In Greek mythology, Gelos (/ - /,; Ancient Greek: Γέλως) was the divine personification of laughter. According to Philostratus the Elder, he was believed to enter the retinue of Dionysus alongside Comus. Plutarch relates that Lycurgus of Sparta dedicated a small statue of Gelos to the god, and elsewhere, mentions that in Sparta there was a sanctuary of Gelos, as well as those of Thanatos, Phobos "and other [personifications of] experiences of this kind".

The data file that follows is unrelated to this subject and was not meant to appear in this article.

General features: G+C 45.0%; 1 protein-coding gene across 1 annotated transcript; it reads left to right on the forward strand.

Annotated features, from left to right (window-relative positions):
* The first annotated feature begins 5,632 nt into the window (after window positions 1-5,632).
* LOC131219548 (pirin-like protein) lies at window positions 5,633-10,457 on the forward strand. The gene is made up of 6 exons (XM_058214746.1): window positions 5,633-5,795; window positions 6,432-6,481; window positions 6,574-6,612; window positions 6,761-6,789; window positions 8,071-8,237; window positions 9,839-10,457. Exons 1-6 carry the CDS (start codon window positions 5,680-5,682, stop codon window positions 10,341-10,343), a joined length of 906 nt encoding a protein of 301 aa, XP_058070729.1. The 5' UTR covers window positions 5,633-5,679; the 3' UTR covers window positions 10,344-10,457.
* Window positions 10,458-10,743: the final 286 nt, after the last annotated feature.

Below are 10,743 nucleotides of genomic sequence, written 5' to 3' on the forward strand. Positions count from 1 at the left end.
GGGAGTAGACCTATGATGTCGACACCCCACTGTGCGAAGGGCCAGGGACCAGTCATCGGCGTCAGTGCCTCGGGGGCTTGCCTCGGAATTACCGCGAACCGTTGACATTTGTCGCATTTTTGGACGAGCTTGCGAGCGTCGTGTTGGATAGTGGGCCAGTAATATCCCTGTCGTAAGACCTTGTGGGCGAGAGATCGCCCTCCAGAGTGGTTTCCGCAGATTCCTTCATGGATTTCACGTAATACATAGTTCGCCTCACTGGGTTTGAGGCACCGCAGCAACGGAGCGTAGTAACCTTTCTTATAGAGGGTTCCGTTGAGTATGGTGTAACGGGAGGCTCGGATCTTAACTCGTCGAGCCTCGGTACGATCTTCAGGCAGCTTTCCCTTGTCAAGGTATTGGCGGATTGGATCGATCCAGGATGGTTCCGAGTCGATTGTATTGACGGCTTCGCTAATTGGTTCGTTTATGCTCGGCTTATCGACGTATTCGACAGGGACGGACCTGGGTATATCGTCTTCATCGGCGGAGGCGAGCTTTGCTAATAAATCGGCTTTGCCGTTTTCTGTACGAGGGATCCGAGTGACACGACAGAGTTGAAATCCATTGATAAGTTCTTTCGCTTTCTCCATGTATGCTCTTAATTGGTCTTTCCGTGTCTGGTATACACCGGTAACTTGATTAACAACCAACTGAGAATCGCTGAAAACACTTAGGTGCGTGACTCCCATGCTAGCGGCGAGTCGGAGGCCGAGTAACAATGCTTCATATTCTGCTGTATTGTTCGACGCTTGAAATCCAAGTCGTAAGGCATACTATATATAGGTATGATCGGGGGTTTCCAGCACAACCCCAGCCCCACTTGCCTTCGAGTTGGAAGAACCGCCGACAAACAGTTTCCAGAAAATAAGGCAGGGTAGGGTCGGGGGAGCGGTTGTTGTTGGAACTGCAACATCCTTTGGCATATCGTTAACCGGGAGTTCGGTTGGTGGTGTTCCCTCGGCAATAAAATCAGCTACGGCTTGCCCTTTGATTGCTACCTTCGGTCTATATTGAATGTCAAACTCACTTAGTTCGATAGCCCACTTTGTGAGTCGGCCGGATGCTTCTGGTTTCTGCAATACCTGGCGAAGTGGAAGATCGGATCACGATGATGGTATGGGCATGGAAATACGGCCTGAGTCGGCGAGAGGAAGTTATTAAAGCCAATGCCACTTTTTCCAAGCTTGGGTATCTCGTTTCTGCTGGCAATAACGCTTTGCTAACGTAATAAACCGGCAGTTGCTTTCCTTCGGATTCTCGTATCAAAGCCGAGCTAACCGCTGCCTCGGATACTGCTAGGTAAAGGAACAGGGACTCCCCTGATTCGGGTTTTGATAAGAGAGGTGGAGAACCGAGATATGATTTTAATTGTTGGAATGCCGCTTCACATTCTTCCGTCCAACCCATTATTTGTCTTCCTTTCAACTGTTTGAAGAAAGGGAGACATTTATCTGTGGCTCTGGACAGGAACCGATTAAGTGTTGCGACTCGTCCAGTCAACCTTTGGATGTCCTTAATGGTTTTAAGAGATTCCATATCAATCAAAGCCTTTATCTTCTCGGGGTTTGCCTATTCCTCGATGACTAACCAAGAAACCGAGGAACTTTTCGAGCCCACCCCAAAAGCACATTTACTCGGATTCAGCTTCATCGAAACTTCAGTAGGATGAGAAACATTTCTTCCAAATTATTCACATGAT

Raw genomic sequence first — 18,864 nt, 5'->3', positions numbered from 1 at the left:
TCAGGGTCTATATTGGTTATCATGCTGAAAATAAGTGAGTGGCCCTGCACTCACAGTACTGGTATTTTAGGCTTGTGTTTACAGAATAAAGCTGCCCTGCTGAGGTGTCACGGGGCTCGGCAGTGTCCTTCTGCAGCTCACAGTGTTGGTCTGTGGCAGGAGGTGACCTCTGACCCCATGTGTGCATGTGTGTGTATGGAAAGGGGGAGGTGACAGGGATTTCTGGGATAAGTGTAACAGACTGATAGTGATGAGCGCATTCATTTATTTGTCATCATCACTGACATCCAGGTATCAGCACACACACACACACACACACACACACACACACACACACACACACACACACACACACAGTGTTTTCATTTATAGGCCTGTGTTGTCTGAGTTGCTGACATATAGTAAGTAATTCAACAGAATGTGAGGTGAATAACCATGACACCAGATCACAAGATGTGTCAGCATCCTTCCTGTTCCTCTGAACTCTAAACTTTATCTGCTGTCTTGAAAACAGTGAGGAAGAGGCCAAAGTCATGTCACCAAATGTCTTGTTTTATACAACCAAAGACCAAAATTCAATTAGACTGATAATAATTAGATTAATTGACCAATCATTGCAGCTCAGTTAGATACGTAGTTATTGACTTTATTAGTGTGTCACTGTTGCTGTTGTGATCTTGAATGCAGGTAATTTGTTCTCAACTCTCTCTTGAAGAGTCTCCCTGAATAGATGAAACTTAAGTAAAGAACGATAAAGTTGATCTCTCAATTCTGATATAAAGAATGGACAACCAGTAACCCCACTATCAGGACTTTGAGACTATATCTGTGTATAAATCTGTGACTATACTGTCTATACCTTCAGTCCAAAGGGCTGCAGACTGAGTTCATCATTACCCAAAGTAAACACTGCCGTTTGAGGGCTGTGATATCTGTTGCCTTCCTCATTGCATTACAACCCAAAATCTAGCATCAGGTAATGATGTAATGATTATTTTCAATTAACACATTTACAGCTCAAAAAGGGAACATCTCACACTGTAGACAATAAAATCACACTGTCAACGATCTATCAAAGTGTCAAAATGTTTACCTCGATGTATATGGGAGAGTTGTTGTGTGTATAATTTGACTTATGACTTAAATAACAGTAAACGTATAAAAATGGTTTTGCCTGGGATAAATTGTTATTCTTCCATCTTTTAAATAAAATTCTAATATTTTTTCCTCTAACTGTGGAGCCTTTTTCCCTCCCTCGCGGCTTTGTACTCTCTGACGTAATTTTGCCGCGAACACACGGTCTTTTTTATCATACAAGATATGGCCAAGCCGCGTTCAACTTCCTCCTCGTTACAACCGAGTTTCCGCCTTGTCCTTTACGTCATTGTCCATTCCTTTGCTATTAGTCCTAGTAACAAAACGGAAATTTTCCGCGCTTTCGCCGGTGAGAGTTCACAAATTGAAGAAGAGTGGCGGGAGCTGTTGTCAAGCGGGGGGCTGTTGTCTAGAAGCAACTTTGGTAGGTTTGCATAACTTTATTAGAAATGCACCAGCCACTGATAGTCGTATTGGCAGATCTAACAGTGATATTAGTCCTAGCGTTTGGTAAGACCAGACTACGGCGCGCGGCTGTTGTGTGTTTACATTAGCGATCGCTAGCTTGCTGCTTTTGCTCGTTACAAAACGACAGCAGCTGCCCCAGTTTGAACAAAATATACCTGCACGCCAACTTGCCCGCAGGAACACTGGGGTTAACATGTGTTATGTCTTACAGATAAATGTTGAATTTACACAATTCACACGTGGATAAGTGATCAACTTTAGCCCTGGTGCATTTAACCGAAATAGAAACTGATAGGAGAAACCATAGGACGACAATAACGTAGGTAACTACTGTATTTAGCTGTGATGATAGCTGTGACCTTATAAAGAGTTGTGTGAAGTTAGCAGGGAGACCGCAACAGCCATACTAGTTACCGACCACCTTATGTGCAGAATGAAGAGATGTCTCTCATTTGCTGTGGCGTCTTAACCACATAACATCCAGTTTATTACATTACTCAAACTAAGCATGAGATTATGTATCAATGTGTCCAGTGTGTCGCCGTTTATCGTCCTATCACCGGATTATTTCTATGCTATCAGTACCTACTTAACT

Risus was the Latin rendition of the name Gelos. A festival in honor of Risus (i. e. Gelos) in Thessaly was described by Apuleius, but it is unknown whether it was an actual event or writer's invention.
- Philostratus the Elder. Imagines, translated by Arthur Fairbanks (1864-1944). Loeb Classical Library Volume 256. London: William Heinemann, 1931. Online version at the Topos Text Project.
- Philostratus the Lemnian (Philostratus Major), Flavii Philostrati Opera. Vol 2. Carl Ludwig Kayser. in aedibus B. G. Teubneri. Lipsiae. 1871. Greek text available at the Perseus Digital Library.